July 17, 2014
TSG IntelBrief: Gaza Crisis: Hamas Amid Regional Realignment
Israel is considering meaningful ground operations in Gaza and this might mean more than just the normal tit-for-tat. While the increase in Palestinian rocket range is theoretically disturbing, it is the unprecedented-realignment of Arab-Israeli sentiment that is currently of significant impact. Hamas is preparing for the wrong invasion, as Egypt and Saudi Arabia are going to slow-roll the cease-fire process until Israel does more than send the usual message. And with broader implications for the region and potentially beyond, if Hamas is weaker, extremist groups such as the Islamic State and al-Qaeda core—and affiliated and inspired elements—will prosper in Gaza as Hamas has been the main interlocutor in dealing with them. The geopolitical environment is quite different than in 2012 and 2008, and there is far more regional desire to see Hamas weakened than in the past.
Hamas has been able to present itself as a legitimate power in Gaza not such much for its governmental accomplishments but for its ability to withstand periodic Israeli air airstrikes seeking to diminish its ability to hit Israel with rockets, even if it was nothing more than low-impact projectiles hitting empty fields. With the worsening state of Gaza and the lack of progress in the West Bank, Hamas can no longer easily gain support for its stances, without accomplishments. It has done nothing, yet, Hamas needs to fight. And so it will, at least until it hurts beyond its traditional tit-for-tat actions of the last decade.
Given the once-in-a-life-time realignment of Hamas supporters, Israel will likely push further than has been the recent norm. No one is fighting expressly for Hamas and so Israel might press the fight against them, to reset what was once considered normal. Hamas has not been as vulnerable since its formation in the late 1980s, and the group’s vulnerability has nothing to with weaponry and everything to do with patronage. International support for the Palestinian cause remains strong but Hamas has been split from this support—a dramatic turn of events.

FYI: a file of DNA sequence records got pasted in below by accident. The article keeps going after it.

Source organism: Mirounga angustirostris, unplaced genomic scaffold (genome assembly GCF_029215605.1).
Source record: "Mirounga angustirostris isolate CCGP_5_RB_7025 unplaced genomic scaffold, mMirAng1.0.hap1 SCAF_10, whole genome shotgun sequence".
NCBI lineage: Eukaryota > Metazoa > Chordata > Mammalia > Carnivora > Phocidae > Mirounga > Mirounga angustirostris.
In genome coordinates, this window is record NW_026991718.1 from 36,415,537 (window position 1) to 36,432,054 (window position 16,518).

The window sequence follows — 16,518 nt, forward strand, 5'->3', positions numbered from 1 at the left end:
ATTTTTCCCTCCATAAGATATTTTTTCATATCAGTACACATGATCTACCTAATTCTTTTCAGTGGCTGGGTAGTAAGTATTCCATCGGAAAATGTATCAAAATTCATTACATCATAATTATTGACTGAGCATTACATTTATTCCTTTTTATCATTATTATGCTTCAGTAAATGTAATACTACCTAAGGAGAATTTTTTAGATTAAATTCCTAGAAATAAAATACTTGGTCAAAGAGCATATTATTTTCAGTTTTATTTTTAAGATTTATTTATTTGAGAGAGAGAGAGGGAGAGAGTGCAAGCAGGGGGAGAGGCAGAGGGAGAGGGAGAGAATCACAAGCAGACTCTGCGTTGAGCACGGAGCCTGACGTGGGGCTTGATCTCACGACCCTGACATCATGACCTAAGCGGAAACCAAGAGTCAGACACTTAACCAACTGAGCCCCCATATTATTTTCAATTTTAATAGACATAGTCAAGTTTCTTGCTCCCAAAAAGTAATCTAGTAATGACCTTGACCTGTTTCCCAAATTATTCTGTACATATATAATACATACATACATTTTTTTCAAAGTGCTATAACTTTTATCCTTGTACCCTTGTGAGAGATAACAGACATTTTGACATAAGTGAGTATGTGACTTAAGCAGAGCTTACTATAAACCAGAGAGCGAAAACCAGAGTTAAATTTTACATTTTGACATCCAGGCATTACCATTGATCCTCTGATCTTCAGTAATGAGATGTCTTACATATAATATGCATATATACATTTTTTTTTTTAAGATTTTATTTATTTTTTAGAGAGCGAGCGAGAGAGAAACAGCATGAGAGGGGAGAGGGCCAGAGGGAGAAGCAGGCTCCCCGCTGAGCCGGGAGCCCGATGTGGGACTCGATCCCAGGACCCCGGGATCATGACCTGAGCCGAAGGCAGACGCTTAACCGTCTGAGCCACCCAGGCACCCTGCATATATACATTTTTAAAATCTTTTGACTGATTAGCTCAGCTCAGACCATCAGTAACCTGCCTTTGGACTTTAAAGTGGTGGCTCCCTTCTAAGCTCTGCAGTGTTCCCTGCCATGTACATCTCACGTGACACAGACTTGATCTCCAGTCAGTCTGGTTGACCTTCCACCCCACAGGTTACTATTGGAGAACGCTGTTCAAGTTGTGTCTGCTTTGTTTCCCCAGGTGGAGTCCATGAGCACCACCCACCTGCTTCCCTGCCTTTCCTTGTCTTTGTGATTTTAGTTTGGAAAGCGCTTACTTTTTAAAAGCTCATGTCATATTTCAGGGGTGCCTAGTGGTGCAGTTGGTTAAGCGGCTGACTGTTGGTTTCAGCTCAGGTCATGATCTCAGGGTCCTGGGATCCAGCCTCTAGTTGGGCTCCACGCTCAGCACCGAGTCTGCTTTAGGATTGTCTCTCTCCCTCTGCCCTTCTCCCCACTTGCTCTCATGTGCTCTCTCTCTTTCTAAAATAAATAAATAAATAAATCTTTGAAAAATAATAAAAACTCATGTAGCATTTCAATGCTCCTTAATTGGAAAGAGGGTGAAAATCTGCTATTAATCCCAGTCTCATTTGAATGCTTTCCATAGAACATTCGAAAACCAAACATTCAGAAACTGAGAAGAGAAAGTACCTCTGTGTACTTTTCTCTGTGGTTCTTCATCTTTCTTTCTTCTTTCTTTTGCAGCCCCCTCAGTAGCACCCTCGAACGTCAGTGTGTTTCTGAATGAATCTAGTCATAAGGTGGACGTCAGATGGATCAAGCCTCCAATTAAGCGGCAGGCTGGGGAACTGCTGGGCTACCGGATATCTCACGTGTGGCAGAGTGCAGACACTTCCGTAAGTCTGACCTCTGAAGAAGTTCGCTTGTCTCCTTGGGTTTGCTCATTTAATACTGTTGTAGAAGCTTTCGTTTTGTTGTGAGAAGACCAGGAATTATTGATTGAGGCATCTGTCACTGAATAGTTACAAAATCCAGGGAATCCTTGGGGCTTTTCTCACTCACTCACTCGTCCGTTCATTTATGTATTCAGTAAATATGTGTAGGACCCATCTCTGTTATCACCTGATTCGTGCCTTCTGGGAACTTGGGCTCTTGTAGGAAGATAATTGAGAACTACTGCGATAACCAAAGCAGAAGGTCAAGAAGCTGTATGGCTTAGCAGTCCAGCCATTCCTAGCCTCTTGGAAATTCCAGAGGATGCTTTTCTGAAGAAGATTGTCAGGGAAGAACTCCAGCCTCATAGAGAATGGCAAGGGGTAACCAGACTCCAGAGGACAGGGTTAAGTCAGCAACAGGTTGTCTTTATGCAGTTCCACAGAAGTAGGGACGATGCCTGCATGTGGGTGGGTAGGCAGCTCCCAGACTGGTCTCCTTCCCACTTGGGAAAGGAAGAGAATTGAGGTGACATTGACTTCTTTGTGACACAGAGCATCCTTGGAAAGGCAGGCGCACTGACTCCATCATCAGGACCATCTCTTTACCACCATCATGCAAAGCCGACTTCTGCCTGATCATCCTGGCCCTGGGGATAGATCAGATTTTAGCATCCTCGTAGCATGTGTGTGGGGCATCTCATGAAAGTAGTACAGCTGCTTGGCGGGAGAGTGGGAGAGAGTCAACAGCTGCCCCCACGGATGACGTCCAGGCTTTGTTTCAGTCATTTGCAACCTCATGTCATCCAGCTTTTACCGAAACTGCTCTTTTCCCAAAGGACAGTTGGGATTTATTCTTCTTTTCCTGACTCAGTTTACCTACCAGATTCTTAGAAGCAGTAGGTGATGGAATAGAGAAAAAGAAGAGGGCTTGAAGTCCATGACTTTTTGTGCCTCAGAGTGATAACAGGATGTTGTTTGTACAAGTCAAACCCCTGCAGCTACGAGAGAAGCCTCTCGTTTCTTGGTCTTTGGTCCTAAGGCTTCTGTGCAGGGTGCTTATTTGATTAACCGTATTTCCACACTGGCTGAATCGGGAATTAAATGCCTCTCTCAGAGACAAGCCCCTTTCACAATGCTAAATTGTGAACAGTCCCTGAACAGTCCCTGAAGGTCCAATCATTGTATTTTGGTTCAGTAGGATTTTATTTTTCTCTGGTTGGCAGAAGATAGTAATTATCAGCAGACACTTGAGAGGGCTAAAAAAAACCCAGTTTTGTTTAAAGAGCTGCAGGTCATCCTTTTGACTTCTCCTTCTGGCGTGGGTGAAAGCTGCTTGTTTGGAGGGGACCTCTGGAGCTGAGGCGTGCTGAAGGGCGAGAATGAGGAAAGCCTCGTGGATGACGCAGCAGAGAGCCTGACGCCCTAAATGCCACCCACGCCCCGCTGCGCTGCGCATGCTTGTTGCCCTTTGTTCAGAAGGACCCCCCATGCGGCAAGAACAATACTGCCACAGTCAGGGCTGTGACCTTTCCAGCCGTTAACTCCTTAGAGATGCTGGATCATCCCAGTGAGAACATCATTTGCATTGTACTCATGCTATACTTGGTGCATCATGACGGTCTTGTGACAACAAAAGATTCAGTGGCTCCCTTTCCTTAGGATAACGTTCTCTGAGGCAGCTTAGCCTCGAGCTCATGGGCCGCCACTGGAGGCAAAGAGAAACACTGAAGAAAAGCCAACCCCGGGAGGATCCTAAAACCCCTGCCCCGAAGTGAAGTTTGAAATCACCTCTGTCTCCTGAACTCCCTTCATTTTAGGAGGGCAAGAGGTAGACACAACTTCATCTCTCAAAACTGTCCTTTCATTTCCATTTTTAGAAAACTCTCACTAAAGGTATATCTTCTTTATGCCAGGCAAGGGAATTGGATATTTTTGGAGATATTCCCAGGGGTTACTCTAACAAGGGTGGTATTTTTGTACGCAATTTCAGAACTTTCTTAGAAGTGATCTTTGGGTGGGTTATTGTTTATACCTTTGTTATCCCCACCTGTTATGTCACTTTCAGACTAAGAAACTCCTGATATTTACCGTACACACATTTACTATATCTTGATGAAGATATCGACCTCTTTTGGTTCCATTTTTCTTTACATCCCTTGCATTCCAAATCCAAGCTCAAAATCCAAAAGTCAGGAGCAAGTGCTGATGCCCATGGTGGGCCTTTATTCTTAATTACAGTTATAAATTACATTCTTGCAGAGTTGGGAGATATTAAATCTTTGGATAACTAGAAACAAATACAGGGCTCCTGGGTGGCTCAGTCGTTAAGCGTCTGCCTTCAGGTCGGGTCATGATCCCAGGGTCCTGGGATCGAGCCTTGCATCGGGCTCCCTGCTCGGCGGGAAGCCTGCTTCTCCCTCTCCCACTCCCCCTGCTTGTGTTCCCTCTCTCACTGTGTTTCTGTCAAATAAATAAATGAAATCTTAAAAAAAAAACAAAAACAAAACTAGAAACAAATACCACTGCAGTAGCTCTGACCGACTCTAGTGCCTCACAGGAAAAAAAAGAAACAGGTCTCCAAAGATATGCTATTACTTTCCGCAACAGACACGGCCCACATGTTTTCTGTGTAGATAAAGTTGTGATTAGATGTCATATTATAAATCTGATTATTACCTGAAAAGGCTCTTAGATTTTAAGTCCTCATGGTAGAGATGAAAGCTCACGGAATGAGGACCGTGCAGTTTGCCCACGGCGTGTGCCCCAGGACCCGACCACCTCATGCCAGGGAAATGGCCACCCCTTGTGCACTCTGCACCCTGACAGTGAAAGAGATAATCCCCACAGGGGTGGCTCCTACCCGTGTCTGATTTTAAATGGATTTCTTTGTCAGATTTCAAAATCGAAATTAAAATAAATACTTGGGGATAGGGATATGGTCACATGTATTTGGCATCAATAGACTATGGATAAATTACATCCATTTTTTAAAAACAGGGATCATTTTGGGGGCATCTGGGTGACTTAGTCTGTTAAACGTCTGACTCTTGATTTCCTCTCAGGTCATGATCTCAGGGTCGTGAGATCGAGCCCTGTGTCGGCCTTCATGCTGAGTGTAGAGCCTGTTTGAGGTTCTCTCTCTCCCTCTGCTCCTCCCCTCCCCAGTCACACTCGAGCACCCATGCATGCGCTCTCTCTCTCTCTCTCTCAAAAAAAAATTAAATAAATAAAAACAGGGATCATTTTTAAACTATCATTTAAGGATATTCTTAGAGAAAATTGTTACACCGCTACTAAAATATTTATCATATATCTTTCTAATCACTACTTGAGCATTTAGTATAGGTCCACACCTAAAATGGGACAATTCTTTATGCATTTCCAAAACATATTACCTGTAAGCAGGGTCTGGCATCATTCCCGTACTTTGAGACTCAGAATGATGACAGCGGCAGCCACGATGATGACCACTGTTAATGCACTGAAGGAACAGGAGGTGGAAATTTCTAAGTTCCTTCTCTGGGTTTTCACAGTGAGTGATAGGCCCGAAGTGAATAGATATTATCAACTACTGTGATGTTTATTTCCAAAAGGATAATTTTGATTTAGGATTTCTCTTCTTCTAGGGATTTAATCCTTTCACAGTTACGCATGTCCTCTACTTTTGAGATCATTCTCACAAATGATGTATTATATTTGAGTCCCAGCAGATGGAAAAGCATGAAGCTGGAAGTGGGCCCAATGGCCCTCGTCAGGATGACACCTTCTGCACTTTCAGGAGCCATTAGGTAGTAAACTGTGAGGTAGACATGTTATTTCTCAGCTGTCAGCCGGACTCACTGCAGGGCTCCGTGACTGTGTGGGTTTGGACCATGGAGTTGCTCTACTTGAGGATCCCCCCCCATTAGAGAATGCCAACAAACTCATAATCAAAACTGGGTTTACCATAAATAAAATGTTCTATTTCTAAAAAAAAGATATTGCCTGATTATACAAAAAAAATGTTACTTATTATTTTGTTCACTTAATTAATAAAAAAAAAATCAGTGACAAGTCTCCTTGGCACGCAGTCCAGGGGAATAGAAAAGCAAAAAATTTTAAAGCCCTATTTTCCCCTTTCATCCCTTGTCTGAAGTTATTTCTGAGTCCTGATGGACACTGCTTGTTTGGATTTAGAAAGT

The usual actors are not playing the usual roles. Egypt barely played its perfunctory part in this week’s cease-fire proposal but then fell back once the deal fell apart. Hamas doesn’t trust Egypt to negotiate on its behalf and that leaves the group with few options and increasingly strident rhetoric, making an invasion ever more likely, since calls for reason are being shouted down by the usual extremists who increase their power during the resultant retaliatory air and ground strikes. Gaza is the perfect illustration that if one does the same thing again and again, one will simply get the same results again and again. However, the new dynamic against Hamas from the countries that once supported it means something new might happen.
There is a tremendous amount riding on the next few weeks, with the civilian population of Gaza bearing the brunt of shifting regional realities. Hamas is hoping that Gaza will become a powerful fundraising tool even if nothing changes, but the likelihood of change is quite high. Israel, Saudi Arabia, and Egypt—the three main actors—are more or less united in their desire to meaningfully change the dynamic in Gaza by significantly weakening Hamas. Whether this will allow for a more moderate political representation is unclear, though long-term conflict and air strikes tend not to enhance democratic reform in positive ways.
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